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Pediatr Blood Cancer. 2009 Dec 15;53(7):1205-10. doi: 10.1002/pbc.22164.

Increased vulnerability of the spinal cord to radiation or intrathecal chemotherapy during adolescence: A report from the Children's Oncology Group.

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  • 1Cancer Treatment Center, St. Charles Medical Center, 2500 N.E. Neff Road, Bend, OR 97701, USA.



To assess the rate of spinal cord toxicity in adolescents resulting from chemoradiotherapy of parameningeal sarcoma.


Of 152 patients with parameningeal sarcoma treated per the Intergroup Rhabdomyosarcoma Study Group protocol from 1977 through 1989, eight developed paralyzing ascending myelitis after intrathecal chemotherapy with cytosine arabinoside, methotrexate, and hydrocortisone administered during and after radiation therapy to volumes that included part of the spinal cord. The eight cases include three not previously published.


Of eight patients who developed CNS toxicity after intrathecal chemotherapy and radiotherapy for parameningeal rhabdomyosarcoma, all but one were between 13 and 18 years of age when treated. This severe toxicity occurred in one quarter of 28 adolescents treated with the regimen in comparison with one of 123 children 12 years of age or less (P < 0.0001), a rate that was as much as 30 times higher in the adolescents. Lengthening of the spinal cord during the pubertal growth spurt may account for the apparent increased vulnerability.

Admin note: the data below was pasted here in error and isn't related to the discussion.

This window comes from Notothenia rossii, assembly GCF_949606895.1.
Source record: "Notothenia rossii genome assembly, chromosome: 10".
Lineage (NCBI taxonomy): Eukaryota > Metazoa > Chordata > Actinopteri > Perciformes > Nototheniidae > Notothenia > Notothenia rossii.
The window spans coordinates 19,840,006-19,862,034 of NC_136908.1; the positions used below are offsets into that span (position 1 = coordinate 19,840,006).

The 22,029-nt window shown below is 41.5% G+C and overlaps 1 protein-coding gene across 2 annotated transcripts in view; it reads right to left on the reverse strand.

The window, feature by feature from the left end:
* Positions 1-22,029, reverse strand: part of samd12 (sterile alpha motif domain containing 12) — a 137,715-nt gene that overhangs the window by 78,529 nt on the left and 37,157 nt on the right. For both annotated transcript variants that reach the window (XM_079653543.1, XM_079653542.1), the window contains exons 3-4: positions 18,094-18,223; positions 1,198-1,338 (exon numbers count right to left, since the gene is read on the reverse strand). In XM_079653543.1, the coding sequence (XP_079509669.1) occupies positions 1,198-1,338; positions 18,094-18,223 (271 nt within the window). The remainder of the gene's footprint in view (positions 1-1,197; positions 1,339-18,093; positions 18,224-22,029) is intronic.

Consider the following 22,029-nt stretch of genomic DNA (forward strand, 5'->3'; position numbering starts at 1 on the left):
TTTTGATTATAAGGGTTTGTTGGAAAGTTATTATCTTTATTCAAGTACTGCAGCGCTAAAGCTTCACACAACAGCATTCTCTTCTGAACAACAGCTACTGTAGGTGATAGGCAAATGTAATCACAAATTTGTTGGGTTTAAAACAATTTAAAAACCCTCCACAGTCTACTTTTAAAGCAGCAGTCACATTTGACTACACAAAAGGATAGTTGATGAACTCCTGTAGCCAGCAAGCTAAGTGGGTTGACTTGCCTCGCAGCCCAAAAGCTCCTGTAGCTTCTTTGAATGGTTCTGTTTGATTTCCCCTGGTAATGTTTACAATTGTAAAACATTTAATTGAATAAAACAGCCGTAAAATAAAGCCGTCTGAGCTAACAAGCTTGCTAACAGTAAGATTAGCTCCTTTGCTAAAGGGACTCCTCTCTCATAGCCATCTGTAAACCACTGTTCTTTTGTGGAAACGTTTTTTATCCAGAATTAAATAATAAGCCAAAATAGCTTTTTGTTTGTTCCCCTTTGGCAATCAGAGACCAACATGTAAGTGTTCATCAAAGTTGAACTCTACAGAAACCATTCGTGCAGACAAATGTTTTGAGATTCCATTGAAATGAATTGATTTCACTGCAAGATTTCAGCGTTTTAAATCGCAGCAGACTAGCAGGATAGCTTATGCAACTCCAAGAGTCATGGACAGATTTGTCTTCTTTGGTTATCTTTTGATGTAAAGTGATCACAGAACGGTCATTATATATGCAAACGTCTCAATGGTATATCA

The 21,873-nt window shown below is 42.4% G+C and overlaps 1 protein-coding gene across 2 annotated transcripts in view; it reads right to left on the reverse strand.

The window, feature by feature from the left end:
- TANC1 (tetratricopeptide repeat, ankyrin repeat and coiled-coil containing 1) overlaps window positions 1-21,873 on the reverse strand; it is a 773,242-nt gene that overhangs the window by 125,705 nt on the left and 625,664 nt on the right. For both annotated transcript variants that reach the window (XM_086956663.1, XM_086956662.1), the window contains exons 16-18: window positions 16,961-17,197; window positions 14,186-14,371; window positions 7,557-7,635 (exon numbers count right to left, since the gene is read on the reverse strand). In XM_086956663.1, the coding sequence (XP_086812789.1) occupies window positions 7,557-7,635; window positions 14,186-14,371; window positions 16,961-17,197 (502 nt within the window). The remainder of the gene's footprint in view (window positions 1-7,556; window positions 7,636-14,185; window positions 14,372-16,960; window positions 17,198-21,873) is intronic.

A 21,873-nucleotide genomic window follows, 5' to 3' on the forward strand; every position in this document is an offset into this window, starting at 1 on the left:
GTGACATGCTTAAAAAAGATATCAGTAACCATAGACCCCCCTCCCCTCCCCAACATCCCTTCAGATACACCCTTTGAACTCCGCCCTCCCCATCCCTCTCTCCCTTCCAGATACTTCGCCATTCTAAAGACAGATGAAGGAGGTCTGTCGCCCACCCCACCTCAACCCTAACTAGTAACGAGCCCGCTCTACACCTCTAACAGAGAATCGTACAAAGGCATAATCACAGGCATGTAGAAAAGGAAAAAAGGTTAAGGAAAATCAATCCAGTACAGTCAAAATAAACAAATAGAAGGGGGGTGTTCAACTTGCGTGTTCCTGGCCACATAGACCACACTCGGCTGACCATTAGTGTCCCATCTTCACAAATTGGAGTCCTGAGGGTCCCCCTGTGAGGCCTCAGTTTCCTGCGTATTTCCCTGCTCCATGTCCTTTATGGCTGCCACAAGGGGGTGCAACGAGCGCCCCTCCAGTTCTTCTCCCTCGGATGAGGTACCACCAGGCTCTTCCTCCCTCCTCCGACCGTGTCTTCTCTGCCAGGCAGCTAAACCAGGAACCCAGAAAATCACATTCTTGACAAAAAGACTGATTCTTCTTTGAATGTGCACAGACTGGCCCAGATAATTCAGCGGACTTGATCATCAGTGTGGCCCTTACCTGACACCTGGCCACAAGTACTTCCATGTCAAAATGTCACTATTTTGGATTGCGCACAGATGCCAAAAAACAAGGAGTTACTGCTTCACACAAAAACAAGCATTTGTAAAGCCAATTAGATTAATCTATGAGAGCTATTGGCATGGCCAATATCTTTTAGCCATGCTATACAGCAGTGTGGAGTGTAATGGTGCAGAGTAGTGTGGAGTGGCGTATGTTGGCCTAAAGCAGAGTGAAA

Chemoradiotoxicity-associated spinal cord injury appears to be more likely to occur in adolescents than in younger or older ages. This observation appears to reverse a conventional wisdom in which the central nervous system is thought to become more resistant to the neurotoxic effects of chemoradiotherapy as it matures.

(c) 2009 Wiley-Liss, Inc.

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